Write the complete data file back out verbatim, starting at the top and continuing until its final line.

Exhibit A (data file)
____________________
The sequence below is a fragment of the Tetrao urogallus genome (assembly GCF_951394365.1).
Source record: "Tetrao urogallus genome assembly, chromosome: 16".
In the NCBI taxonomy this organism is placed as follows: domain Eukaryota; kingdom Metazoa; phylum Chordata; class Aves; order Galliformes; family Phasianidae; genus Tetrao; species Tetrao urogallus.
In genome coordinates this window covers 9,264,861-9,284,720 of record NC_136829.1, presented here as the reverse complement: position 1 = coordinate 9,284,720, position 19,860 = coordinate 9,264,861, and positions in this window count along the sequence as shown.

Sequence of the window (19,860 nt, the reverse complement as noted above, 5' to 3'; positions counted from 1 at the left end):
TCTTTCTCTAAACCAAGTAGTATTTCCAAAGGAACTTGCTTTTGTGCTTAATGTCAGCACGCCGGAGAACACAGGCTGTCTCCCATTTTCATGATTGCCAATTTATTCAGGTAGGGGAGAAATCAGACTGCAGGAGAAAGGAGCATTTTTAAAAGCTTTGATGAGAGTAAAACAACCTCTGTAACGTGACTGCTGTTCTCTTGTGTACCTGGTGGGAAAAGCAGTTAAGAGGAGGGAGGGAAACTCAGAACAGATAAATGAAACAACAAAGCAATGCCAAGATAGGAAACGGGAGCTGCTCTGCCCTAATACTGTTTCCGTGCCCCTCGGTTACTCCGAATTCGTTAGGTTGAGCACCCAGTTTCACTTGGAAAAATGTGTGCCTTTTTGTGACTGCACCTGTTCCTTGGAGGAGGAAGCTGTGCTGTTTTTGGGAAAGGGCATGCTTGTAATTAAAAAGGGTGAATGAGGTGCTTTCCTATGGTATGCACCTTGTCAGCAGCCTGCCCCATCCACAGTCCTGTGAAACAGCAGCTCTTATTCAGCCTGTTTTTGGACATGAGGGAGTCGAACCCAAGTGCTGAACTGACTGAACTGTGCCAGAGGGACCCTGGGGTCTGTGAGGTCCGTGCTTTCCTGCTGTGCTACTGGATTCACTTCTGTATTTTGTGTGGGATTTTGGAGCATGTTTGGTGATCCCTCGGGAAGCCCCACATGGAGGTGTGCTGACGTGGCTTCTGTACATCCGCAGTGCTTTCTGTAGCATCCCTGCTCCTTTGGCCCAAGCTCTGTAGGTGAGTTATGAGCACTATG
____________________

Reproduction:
The sequence below is a fragment of the Tetrao urogallus genome (assembly GCF_951394365.1).
Source record: "Tetrao urogallus genome assembly, chromosome: 16".
In the NCBI taxonomy this organism is placed as follows: domain Eukaryota; kingdom Metazoa; phylum Chordata; class Aves; order Galliformes; family Phasianidae; genus Tetrao; species Tetrao urogallus.
In genome coordinates this window covers 9,264,861-9,284,720 of record NC_136829.1, presented here as the reverse complement: position 1 = coordinate 9,284,720, position 19,860 = coordinate 9,264,861, and positions in this window count along the sequence as shown.

Sequence of the window (19,860 nt, the reverse complement as noted above, 5' to 3'; positions counted from 1 at the left end):
TCTTTCTCTAAACCAAGTAGTATTTCCAAAGGAACTTGCTTTTGTGCTTAATGTCAGCACGCCGGAGAACACAGGCTGTCTCCCATTTTCATGATTGCCAATTTATTCAGGTAGGGGAGAAATCAGACTGCAGGAGAAAGGAGCATTTTTAAAAGCTTTGATGAGAGTAAAACAACCTCTGTAACGTGACTGCTGTTCTCTTGTGTACCTGGTGGGAAAAGCAGTTAAGAGGAGGGAGGGAAACTCAGAACAGATAAATGAAACAACAAAGCAATGCCAAGATAGGAAACGGGAGCTGCTCTGCCCTAATACTGTTTCCGTGCCCCTCGGTTACTCCGAATTCGTTAGGTTGAGCACCCAGTTTCACTTGGAAAAATGTGTGCCTTTTTGTGACTGCACCTGTTCCTTGGAGGAGGAAGCTGTGCTGTTTTTGGGAAAGGGCATGCTTGTAATTAAAAAGGGTGAATGAGGTGCTTTCCTATGGTATGCACCTTGTCAGCAGCCTGCCCCATCCACAGTCCTGTGAAACAGCAGCTCTTATTCAGCCTGTTTTTGGACATGAGGGAGTCGAACCCAAGTGCTGAACTGACTGAACTGTGCCAGAGGGACCCTGGGGTCTGTGAGGTCCGTGCTTTCCTGCTGTGCTACTGGATTCACTTCTGTATTTTGTGTGGGATTTTGGAGCATGTTTGGTGATCCCTCGGGAAGCCCCACATGGAGGTGTGCTGACGTGGCTTCTGTACATCCGCAGTGCTTTCTGTAGCATCCCTGCTCCTTTGGCCCAAGCTCTGTAGGTGAGTTATGAGCACTATG